The blossoming relationship between Bedrock and Jake Fairley aka Fairmont, the Toronto-based electronic music producer, live performer and DJ, whose inimitable grasp of contrast, dynamic and groove marks him out as a true originator, is exciting in the extreme. Fairmont’s ‘Brothers Keeper EP’ was a beacon of creative originality last year and his recently unveiled follow-up ‘Frozen In Glass EP’ is another immaculate 3-track electronic collection.
Nick Muir is a producer and DJ of the highest order. He’s also a musician and composer, is widely recognised as one scene’s most respected creative mavericks, and his collaborative musical creations with John Digweed are the stuff of legend. So who better to ask some key questions and delve into the creative mind of Fairmont…
Nick Muir: Hi Jake! As you’ll know I’m a fan, after having been introduced to your music quite a few years back by our mutual acquaintance, John Digweed. The ‘Terminal Z’ track from your latest ‘Frozen In Glass EP’ for the Bedrock label was a standout track for me on my most recent trip to Argentina – a veritable peak time stormer! So, please tell me the secret? How do you go about writing a huge track like that? What’s your process?
Fairmont: Thanks so much for those kind words Nick, it means a lot, especially coming from you. I think, for me, the successful tracks, the ones I bother finishing and don’t end up in the bin, start in one of two ways. I either come at it from a basic loop or groove that’s going to lie underneath the main elements, or I have a specific melody or hook that pops into my head that I can build on from the opposite direction. In both cases, once I have confidence in what I hear. the rest falls into place quite easily. Passing that initial “is this shit or not” phase is the biggest hurdle. In this case I started with the simple, monotone bass line and the percussive synth that plonks at the end of every two bars. I had already finished the other songs of the EP and I noticed both tracks were quite dense, so I thought I should rounds things off with a third cut that would have a bit more space in the main groove. Once I was happy with those two elements, I just relaxed and had fun, coming to the main synth hook by just jamming around. I definitely fussed over the other two songs much more than that one, so it’s really interesting to hear it was the stand-out cut for you.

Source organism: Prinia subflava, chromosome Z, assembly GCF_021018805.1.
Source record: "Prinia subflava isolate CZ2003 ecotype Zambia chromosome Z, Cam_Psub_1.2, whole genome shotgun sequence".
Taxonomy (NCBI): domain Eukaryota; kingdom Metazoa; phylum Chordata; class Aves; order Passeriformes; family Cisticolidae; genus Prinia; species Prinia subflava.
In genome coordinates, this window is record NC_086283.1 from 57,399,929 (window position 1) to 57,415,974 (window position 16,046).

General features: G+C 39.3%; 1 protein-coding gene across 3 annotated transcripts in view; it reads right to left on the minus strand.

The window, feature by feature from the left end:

Nick Muir: I would be very interested to know your opinion on hardware vs. software – do you use outboard or are you all “in-the-box”? Do you think it makes a significant difference? And, a sub-question to that, are you a heavy user of modular synthesis?
Fairmont: I was always a huge analog synth guy, a hardware guy. I come from that background. I come from an era in which that was standard, but I’ve ended up going completely software in the studio over the past few years and I’m really enjoying doing everything in-the-box. The convenience of being able to come and go from songs and save all the settings etc. is so amazing. It’s very good for my stress levels! Knowing that I can always change something makes decisions so much easier to make. I’m having more fun compared to a few years ago. I was hesitant to ditch my analog synths because I had always relied on them, but I realized I hadn’t had fun since the pre-computer days. I think for me I can either be all computer, or no computer, but nothing in between. I can have lots of fun on a bunch of gear, running through an analog mixer into a DAT, or just being inside my DAW, but I hate mixing the two worlds. It’s a great realization for me, because I’m enjoying the process more than I have in years and I’m just as happy with the sound.